One of the most common misconceptions is that because wildlife are seen using cedar trees, they must need them. There is a video series where scientists breakdown these types of misconceptions. Dr. Dwayne Elmore, from Oklahoma State, has a great set of points in his video and the following powerful quote, “No wildlife require cedar.” This is an important point. While wildlife might use cedar for various purposes, those uses do not outweigh the consequences to wildlife when their habitat is lost to an unsuitable, alternative ecosystem.
In short, the displacement of native species with habitat generalists that tolerate invading trees should not be acceptable to the conservation community.
Are there examples where management is sustaining rangeland in the face of cedar invasions?
Yes, there are two examples: The Flint Hills in Kansas and the Loess Canyons area in Nebraska.
In the Flint Hills, there is still a culture of fire and a relatively intact fire regime across approximately 3 million acres. It is a great example of resilient rangelands where the intact disturbance regimes build resilience, which helps prevent major problems from occurring. Fire in this region is effectively preventing the establishment and spread of Eastern redcedar.
Kansas’ Flint Hills still have an intact fire regime, which has helped prevent eastern redcedar trees from encroaching on the valuable grasslands. Photo: Jim Minnerath, USFWS via Flickr.
In the Loess Canyons area, landowners established prescribed burn associations to restore fire in an attempt to regain the livestock productivity and wildlife diversity lost to Eastern redcedar. It is one of the most heavily invaded ecoregions of Nebraska, yet landowners have been able to rebuild a fire culture and are now cooperating on over 200,000 acres. Since 2013, cedar cover has stabilized and stopped its steadily increasing trend. This is the first example we have found where a community adapted their management practices and restored fire back into the system. The result is the stabilization of a region that had become heavily infested with Eastern redcedar.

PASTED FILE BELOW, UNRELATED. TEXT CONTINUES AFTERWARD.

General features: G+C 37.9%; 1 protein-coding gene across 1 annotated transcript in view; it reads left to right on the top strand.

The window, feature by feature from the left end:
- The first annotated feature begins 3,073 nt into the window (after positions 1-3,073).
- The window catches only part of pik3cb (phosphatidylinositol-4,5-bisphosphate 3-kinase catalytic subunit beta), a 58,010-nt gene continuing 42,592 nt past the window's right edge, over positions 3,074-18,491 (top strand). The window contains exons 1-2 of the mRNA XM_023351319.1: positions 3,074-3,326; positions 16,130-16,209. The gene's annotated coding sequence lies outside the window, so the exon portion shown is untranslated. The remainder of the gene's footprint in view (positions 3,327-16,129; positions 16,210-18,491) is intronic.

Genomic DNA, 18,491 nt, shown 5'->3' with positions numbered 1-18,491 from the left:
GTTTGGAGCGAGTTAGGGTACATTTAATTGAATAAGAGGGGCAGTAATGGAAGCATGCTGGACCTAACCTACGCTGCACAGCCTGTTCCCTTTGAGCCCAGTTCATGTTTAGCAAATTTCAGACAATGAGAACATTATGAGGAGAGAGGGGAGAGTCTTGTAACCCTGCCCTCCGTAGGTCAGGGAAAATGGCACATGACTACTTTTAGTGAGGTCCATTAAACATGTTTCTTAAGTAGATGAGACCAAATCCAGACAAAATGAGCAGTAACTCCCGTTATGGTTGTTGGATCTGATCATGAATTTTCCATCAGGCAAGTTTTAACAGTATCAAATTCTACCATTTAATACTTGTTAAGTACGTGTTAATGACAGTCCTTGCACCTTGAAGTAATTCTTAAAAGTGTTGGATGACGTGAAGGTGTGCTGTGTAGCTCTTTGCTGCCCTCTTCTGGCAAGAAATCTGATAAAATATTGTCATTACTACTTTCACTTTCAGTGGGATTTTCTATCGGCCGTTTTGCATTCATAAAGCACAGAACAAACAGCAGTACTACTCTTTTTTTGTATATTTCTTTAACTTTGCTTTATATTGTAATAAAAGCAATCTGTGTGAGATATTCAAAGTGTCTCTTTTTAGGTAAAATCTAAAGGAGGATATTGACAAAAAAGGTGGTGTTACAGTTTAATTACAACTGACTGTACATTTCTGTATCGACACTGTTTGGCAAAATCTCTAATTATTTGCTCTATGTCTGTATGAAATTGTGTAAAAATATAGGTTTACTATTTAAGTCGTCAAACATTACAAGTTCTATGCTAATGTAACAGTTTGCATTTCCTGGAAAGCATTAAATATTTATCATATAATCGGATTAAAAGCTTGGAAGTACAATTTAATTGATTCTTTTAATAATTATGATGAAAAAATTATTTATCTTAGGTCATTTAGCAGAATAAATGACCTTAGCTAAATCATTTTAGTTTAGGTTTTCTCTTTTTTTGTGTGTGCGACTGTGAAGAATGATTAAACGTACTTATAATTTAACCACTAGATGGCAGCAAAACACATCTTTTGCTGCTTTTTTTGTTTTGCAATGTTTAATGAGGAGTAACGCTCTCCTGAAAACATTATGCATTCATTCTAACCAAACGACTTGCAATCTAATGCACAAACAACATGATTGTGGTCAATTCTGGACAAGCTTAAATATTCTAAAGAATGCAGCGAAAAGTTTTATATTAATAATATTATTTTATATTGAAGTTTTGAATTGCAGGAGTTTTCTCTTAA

Prescribed fire like this have helped landowners in the Loess Canyons area of NE stem the invasion of eastern redcedar trees. Photo: Dirac Twidwell, UNL
What’s next for the Eastern Redcedar Science Literacy Project?
The ERCSLP was created to meet landowner needs for communication, and we foresee it continuing to evolve in ways that meets their needs in the future. Right now, we are creating landowner stories across the Great Plains so that people better understand their legacy and management challenge.
If you could leave readers with one key take away, what would it be?
I would actually say there are two key takeaways: The first is Prevent, Prevent, Prevent. Do not underestimate how difficult it is to restore iconic rangeland regions after cedar compromises its integrity and resilience. The second is that loads of scientific evidence counters the myth that converting grassland ecosystems to forested ecosystems will actually benefit ecosystem services and human well-being.
The conversion of grassland to cedar forest does not support the same amount of diversity, agricultural productivity, water resources, or protection from wildfire risk. Sure, some species – especially generalists – use cedar trees (and other conifers), but native grassland species are reliant upon large areas of grasslands and they require those grasslands to remain healthy and tree-free. We shouldn’t jeopardize the future of those grassland-dependent species or other critical ecosystem services simply because a few localized benefits are observed when these trees invade.
Meet the Expert
Do you have redcedars in your yard?
Dr. Dirac Twidwell. Photo courtesy of UNL.
My family and I just bought a property, and it happens to have lots of Eastern redcedar. I look forward to teaching my kids proper rangeland management, so I would enjoy answering this question again in a couple of years.
What is your role with Working Lands for Wildlife?
I am a science partner with Working Lands for Wildlife and share the philosophy of scaling up conservation for future generations to enjoy productive and diverse ecosystems. My aim is to co-produce science that can help the team address some of the grand challenges we face in rangelands and to better unify expertise across private-public-academic partners, especially in the Great Plains. More importantly, being involved in Working Lands for Wildlife helps me better understand how to develop use-inspired science.
What do you like to do in your free time?
Family, fishing, and travel. I also better mention that I am a lifelong St. Louis Blues Hockey fan since they won their first Stanley Cup this year!